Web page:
“You forgot old.”

“Not old either.”

She had been a star. Discovered at age fifteen, she sang badly, danced badly, and acted badly. Lucky for her agent, she had been terrific at looking pretty, and causing miniature scandals. He was the first man she had been with who wasn’t a star, and it wasn’t doing wonders for her career.

Her father was a writer, a famous novelist, who beat her until she was nine, then left the family. Her mother had been a model, anorexic thin and terrible, blaming her children for her lost career. Her brother was the good one, the only good one in their family. Six years older then she, he had married his childhood best friend, and they had had four wonderful children. When she was nineteen, her agent had taken advantage of her, leaving her with an unwanted pregnancy and a hell of a lot of emotional issues. She had been sure he could fix them.

She moved back again, this time smiling, her eyes sad. “I wish I hadn’t met you. I wish you hadn’t called to me. Sang to me. Loved me. I wish you had walked by, kissed your wife, hugged your kids. I wish I didn’t love you so damn much. I wish you didn’t need to be with more then one person at once to be happy.”

“What are you talking about?” He glanced away quickly, knowing the answer, but fearing what it would lead to.

“Me. And your wife” she said sadly “You need me. You need me for open arms, and a pretty young body, and a sweet face. But you need your wife for support, and maturity, and ‘emotional dependence’.”

“Gracie . . .don’t do this sweetheart.”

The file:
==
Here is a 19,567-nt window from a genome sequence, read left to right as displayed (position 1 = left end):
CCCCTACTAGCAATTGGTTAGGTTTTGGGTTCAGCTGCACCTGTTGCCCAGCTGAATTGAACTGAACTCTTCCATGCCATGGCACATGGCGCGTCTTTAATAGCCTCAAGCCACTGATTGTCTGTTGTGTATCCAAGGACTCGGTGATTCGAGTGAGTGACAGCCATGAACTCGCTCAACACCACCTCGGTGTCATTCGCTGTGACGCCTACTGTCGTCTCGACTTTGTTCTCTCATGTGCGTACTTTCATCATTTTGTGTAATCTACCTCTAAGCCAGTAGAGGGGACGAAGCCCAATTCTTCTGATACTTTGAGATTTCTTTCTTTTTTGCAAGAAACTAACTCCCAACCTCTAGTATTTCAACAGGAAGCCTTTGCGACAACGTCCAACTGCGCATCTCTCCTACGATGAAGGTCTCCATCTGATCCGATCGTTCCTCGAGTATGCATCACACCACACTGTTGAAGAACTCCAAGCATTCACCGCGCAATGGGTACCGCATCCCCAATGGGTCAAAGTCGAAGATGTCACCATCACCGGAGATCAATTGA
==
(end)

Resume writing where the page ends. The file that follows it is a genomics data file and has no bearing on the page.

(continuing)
“I can’t live like this . . . knowing that I’m not coming second . . . just not giving you everything you need. Knowing you could live without me, but not without her.”

“No . . . no Gracie. This is silly. I do need you. Very much.”

“You don’t. I need to do this. Sometimes Jack, the life that’s right for one, is not right for two. I’m not sorry. You are a wonderful man, and your wife deserves you.”

He tried to grab at her arm, but only grasped it with a few fingers, and she slipped away. She walked to the window and stared down, taking something from the sill. It gleamed in her hand, and he stared at it in horror.

“Sometimes, Jack . . .there are things you have to do. Someone read me this story once . . .and it always made me think of you . . . some famous author . . . last name started with a ‘V’ I think. In it, the movie star tells her husband to leave, to go back to his ‘precious wife and kids.’”

“C’mon honey . . .put that down . . .”

“Go back to them Jack. Go back to your wife and kids. Tell them you loved me. Tell them you killed me. I don’t care. It doesn’t matter anymore. I won’t be around to hear about it.”

She dropped the gun to the floor, while simultaneously stepping forward, once, twice, three times. A whoosh of air, and she was gone.

“Gracie . . .Gracie! No!”





Join the Discussion

This article has 5 comments. Post your own now!

Leona123 said...
Dec. 24, 2010 at 10:12 pm

That was very dramatic.

Will you keep writing?

Leona

 
Carlotta replied...
Dec. 26, 2010 at 2:45 pm

Depends on what you mean.

In general... absolutely.  This story...no.

 
Lindsay H. replied...
Dec. 26, 2010 at 8:11 pm

What do you like to write about?

Leona

 

 
Carlotta replied...
Dec. 27, 2010 at 2:04 pm
Changes.  Almost always fiction, and usually at least slightly realistic.  I have issues with updating, so most often short stories.
 
Lindsay H. replied...
Dec. 27, 2010 at 10:03 pm
Hmmmm. I like writing romance and fiction.
 
bRealTime banner ad on the left side
Site Feedback